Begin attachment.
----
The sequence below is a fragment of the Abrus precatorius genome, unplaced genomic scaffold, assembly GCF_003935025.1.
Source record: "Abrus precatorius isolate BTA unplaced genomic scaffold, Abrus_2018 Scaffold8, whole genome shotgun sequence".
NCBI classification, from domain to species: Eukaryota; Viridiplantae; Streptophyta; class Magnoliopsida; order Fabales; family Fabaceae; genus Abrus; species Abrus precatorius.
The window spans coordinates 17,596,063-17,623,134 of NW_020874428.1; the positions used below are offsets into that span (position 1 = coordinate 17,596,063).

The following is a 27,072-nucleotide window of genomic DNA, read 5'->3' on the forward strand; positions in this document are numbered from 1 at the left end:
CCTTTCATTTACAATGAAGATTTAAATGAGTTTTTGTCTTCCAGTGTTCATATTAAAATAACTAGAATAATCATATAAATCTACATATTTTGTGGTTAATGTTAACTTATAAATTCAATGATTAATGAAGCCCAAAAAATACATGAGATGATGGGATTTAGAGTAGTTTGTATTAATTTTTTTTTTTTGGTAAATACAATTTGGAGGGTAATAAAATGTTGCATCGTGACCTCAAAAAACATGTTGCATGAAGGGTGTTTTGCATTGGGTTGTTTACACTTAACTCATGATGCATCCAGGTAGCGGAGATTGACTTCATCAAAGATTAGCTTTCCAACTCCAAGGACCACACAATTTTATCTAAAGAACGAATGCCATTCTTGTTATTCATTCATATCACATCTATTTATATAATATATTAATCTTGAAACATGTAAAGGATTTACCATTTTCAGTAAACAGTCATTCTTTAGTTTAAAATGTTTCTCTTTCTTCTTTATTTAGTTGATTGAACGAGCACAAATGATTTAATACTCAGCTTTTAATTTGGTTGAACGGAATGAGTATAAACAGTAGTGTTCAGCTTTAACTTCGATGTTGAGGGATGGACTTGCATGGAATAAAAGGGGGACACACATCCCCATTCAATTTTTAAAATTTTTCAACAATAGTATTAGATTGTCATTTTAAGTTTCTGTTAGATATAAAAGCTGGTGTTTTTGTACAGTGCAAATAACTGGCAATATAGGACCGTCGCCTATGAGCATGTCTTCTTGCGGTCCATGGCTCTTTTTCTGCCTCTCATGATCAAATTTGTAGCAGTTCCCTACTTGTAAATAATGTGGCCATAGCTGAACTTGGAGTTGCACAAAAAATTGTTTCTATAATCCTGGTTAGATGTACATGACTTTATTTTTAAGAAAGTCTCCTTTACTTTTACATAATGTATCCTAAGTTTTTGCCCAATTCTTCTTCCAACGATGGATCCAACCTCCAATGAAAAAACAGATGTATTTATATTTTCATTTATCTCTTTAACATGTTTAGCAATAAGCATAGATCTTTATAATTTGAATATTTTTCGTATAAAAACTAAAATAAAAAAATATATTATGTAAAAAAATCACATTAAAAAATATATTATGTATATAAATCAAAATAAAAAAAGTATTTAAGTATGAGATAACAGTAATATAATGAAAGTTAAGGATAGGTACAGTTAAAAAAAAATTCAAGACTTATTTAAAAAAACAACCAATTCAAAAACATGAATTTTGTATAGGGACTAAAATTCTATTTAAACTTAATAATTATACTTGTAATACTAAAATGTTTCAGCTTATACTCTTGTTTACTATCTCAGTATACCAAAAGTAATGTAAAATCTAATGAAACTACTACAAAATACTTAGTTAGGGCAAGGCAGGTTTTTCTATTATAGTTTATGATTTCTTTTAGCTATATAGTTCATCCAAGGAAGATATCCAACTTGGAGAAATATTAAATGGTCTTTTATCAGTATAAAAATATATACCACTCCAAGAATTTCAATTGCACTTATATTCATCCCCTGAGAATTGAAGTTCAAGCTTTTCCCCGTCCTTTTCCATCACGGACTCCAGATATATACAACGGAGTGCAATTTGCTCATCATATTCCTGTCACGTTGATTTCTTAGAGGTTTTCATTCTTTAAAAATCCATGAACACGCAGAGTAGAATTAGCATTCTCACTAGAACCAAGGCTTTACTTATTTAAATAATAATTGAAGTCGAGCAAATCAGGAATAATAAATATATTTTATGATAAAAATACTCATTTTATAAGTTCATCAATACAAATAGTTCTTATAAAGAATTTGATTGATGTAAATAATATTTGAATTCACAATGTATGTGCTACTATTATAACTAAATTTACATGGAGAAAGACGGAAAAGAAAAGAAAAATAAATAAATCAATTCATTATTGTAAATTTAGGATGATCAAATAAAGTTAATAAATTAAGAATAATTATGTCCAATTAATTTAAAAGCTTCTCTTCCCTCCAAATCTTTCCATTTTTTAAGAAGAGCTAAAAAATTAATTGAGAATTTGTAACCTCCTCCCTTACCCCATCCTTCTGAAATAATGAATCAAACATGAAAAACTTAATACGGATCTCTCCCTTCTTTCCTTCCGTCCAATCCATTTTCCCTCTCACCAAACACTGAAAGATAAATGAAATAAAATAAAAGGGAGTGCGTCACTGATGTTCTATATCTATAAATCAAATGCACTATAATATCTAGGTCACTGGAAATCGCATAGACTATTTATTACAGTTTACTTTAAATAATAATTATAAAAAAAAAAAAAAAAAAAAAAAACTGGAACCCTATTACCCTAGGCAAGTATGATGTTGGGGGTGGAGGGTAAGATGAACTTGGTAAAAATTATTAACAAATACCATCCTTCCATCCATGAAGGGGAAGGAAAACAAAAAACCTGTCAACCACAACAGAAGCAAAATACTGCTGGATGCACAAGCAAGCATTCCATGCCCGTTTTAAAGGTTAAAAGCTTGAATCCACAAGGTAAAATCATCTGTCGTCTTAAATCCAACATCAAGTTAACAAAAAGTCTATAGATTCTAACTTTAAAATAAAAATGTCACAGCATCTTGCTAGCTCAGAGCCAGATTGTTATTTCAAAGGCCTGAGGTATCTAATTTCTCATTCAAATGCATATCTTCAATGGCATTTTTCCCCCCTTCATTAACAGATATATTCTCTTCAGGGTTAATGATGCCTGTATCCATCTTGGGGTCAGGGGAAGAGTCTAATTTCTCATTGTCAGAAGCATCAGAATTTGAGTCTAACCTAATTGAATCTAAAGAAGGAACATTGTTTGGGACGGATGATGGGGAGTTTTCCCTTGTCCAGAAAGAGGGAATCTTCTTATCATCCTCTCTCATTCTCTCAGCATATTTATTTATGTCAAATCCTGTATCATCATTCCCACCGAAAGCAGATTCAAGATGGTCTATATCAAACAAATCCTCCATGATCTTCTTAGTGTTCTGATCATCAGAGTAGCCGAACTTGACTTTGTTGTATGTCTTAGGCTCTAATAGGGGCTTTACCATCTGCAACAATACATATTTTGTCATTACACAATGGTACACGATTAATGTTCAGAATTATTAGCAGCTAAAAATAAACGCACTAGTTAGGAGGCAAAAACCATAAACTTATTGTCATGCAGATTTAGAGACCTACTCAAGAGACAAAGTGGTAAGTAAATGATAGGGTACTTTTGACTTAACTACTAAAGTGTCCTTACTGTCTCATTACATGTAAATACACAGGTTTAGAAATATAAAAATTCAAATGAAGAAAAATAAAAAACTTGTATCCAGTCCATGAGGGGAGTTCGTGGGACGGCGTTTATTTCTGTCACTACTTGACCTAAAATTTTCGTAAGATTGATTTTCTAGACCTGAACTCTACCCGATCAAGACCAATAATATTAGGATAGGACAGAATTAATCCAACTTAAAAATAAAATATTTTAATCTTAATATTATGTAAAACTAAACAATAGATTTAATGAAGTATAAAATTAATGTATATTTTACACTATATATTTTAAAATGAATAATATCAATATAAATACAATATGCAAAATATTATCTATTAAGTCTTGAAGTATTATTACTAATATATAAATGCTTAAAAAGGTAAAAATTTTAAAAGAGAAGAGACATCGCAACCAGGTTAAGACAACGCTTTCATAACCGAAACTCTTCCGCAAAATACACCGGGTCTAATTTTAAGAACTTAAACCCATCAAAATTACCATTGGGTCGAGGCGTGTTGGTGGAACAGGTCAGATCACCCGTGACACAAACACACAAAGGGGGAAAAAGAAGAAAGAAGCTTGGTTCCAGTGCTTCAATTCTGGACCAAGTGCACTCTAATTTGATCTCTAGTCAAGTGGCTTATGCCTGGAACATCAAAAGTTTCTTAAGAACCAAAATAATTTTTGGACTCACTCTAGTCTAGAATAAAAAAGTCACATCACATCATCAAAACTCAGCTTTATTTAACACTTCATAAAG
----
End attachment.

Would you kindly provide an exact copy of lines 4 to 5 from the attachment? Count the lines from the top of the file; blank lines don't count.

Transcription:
The window spans coordinates 17,596,063-17,623,134 of NW_020874428.1; the positions used below are offsets into that span (position 1 = coordinate 17,596,063).

The following is a 27,072-nucleotide window of genomic DNA, read 5'->3' on the forward strand; positions in this document are numbered from 1 at the left end: